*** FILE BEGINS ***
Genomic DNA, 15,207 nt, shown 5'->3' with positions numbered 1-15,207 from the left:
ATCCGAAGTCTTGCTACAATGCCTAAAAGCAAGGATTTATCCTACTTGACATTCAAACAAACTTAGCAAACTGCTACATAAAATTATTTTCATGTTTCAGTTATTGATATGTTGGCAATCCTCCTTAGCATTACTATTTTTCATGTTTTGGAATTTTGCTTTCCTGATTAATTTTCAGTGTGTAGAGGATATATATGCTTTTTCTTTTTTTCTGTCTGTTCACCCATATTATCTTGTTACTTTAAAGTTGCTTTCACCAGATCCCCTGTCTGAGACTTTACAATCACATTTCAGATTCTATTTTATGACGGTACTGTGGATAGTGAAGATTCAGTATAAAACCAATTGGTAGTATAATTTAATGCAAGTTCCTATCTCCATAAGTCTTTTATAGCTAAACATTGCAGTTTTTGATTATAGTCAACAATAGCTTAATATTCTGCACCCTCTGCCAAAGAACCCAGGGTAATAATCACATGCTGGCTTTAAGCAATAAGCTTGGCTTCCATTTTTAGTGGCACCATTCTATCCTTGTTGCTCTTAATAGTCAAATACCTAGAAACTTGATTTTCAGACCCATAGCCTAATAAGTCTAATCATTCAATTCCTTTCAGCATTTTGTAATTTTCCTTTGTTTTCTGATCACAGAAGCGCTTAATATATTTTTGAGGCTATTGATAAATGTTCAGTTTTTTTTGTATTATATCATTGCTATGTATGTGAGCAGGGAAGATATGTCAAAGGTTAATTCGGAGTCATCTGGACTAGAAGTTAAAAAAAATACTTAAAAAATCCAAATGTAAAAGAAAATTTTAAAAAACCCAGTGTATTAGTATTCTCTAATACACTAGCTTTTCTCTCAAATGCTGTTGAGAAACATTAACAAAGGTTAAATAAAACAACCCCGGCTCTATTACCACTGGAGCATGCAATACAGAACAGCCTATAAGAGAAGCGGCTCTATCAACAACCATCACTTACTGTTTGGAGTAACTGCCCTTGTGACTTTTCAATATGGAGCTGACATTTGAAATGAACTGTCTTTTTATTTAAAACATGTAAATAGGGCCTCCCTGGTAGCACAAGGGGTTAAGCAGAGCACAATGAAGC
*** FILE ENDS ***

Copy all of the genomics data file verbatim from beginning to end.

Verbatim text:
Genomic DNA, 15,207 nt, shown 5'->3' with positions numbered 1-15,207 from the left:
ATCCGAAGTCTTGCTACAATGCCTAAAAGCAAGGATTTATCCTACTTGACATTCAAACAAACTTAGCAAACTGCTACATAAAATTATTTTCATGTTTCAGTTATTGATATGTTGGCAATCCTCCTTAGCATTACTATTTTTCATGTTTTGGAATTTTGCTTTCCTGATTAATTTTCAGTGTGTAGAGGATATATATGCTTTTTCTTTTTTTCTGTCTGTTCACCCATATTATCTTGTTACTTTAAAGTTGCTTTCACCAGATCCCCTGTCTGAGACTTTACAATCACATTTCAGATTCTATTTTATGACGGTACTGTGGATAGTGAAGATTCAGTATAAAACCAATTGGTAGTATAATTTAATGCAAGTTCCTATCTCCATAAGTCTTTTATAGCTAAACATTGCAGTTTTTGATTATAGTCAACAATAGCTTAATATTCTGCACCCTCTGCCAAAGAACCCAGGGTAATAATCACATGCTGGCTTTAAGCAATAAGCTTGGCTTCCATTTTTAGTGGCACCATTCTATCCTTGTTGCTCTTAATAGTCAAATACCTAGAAACTTGATTTTCAGACCCATAGCCTAATAAGTCTAATCATTCAATTCCTTTCAGCATTTTGTAATTTTCCTTTGTTTTCTGATCACAGAAGCGCTTAATATATTTTTGAGGCTATTGATAAATGTTCAGTTTTTTTTGTATTATATCATTGCTATGTATGTGAGCAGGGAAGATATGTCAAAGGTTAATTCGGAGTCATCTGGACTAGAAGTTAAAAAAAATACTTAAAAAATCCAAATGTAAAAGAAAATTTTAAAAAACCCAGTGTATTAGTATTCTCTAATACACTAGCTTTTCTCTCAAATGCTGTTGAGAAACATTAACAAAGGTTAAATAAAACAACCCCGGCTCTATTACCACTGGAGCATGCAATACAGAACAGCCTATAAGAGAAGCGGCTCTATCAACAACCATCACTTACTGTTTGGAGTAACTGCCCTTGTGACTTTTCAATATGGAGCTGACATTTGAAATGAACTGTCTTTTTATTTAAAACATGTAAATAGGGCCTCCCTGGTAGCACAAGGGGTTAAGCAGAGCACAATGAAGC